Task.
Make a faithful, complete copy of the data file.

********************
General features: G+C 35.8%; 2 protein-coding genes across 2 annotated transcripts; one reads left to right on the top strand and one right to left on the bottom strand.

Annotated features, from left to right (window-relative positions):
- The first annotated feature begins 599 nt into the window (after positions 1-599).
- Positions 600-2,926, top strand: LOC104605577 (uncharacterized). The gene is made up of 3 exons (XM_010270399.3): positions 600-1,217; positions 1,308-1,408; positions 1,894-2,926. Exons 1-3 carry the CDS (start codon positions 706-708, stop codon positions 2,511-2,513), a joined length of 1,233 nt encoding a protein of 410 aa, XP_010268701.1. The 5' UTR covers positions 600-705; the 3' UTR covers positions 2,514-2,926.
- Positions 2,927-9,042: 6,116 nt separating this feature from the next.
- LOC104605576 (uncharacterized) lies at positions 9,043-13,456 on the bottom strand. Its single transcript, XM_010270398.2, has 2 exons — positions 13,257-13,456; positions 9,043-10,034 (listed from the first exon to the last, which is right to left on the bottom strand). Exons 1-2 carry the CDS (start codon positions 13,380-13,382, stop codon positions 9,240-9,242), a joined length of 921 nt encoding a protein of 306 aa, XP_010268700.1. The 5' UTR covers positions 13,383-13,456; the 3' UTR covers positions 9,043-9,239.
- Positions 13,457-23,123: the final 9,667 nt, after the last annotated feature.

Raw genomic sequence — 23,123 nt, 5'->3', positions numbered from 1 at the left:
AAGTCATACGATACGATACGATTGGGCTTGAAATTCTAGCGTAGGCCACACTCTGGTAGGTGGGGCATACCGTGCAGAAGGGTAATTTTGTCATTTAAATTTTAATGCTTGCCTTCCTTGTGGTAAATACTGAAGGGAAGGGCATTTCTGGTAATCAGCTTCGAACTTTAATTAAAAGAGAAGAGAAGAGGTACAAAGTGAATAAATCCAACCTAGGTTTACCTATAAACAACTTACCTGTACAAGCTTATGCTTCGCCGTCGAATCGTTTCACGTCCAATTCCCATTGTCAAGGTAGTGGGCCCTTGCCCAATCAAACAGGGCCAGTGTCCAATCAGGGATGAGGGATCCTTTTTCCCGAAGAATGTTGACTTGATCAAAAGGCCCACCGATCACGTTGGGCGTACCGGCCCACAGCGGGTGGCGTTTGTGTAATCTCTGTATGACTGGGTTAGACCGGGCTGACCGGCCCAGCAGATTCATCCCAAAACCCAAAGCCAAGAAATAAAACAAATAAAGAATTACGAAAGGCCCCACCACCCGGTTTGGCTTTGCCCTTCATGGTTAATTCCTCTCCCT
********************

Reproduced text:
General features: G+C 35.8%; 2 protein-coding genes across 2 annotated transcripts; one reads left to right on the top strand and one right to left on the bottom strand.

Annotated features, from left to right (window-relative positions):
- The first annotated feature begins 599 nt into the window (after positions 1-599).
- Positions 600-2,926, top strand: LOC104605577 (uncharacterized). The gene is made up of 3 exons (XM_010270399.3): positions 600-1,217; positions 1,308-1,408; positions 1,894-2,926. Exons 1-3 carry the CDS (start codon positions 706-708, stop codon positions 2,511-2,513), a joined length of 1,233 nt encoding a protein of 410 aa, XP_010268701.1. The 5' UTR covers positions 600-705; the 3' UTR covers positions 2,514-2,926.
- Positions 2,927-9,042: 6,116 nt separating this feature from the next.
- LOC104605576 (uncharacterized) lies at positions 9,043-13,456 on the bottom strand. Its single transcript, XM_010270398.2, has 2 exons — positions 13,257-13,456; positions 9,043-10,034 (listed from the first exon to the last, which is right to left on the bottom strand). Exons 1-2 carry the CDS (start codon positions 13,380-13,382, stop codon positions 9,240-9,242), a joined length of 921 nt encoding a protein of 306 aa, XP_010268700.1. The 5' UTR covers positions 13,383-13,456; the 3' UTR covers positions 9,043-9,239.
- Positions 13,457-23,123: the final 9,667 nt, after the last annotated feature.

Raw genomic sequence — 23,123 nt, 5'->3', positions numbered from 1 at the left:
AAGTCATACGATACGATACGATTGGGCTTGAAATTCTAGCGTAGGCCACACTCTGGTAGGTGGGGCATACCGTGCAGAAGGGTAATTTTGTCATTTAAATTTTAATGCTTGCCTTCCTTGTGGTAAATACTGAAGGGAAGGGCATTTCTGGTAATCAGCTTCGAACTTTAATTAAAAGAGAAGAGAAGAGGTACAAAGTGAATAAATCCAACCTAGGTTTACCTATAAACAACTTACCTGTACAAGCTTATGCTTCGCCGTCGAATCGTTTCACGTCCAATTCCCATTGTCAAGGTAGTGGGCCCTTGCCCAATCAAACAGGGCCAGTGTCCAATCAGGGATGAGGGATCCTTTTTCCCGAAGAATGTTGACTTGATCAAAAGGCCCACCGATCACGTTGGGCGTACCGGCCCACAGCGGGTGGCGTTTGTGTAATCTCTGTATGACTGGGTTAGACCGGGCTGACCGGCCCAGCAGATTCATCCCAAAACCCAAAGCCAAGAAATAAAACAAATAAAGAATTACGAAAGGCCCCACCACCCGGTTTGGCTTTGCCCTTCATGGTTAATTCCTCTCCCT